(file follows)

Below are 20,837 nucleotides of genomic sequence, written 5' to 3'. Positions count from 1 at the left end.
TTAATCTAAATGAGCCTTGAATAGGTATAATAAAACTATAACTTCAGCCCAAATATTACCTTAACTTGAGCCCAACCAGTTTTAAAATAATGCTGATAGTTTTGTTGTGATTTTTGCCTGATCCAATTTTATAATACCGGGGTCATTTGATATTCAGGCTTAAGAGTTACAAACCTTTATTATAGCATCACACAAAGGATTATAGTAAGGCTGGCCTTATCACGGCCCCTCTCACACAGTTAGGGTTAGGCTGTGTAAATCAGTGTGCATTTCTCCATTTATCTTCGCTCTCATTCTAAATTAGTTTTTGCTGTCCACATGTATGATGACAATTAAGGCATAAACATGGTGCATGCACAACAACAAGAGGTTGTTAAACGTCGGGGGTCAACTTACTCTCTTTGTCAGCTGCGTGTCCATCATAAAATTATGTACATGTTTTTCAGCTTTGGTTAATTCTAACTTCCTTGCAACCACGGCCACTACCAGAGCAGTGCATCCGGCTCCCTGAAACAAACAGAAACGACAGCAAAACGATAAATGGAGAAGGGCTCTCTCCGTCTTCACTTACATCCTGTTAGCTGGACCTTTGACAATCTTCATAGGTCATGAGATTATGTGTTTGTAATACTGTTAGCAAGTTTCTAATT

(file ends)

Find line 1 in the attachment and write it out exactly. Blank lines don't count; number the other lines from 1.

Below are 20,837 nucleotides of genomic sequence, written 5' to 3'. Positions count from 1 at the left end.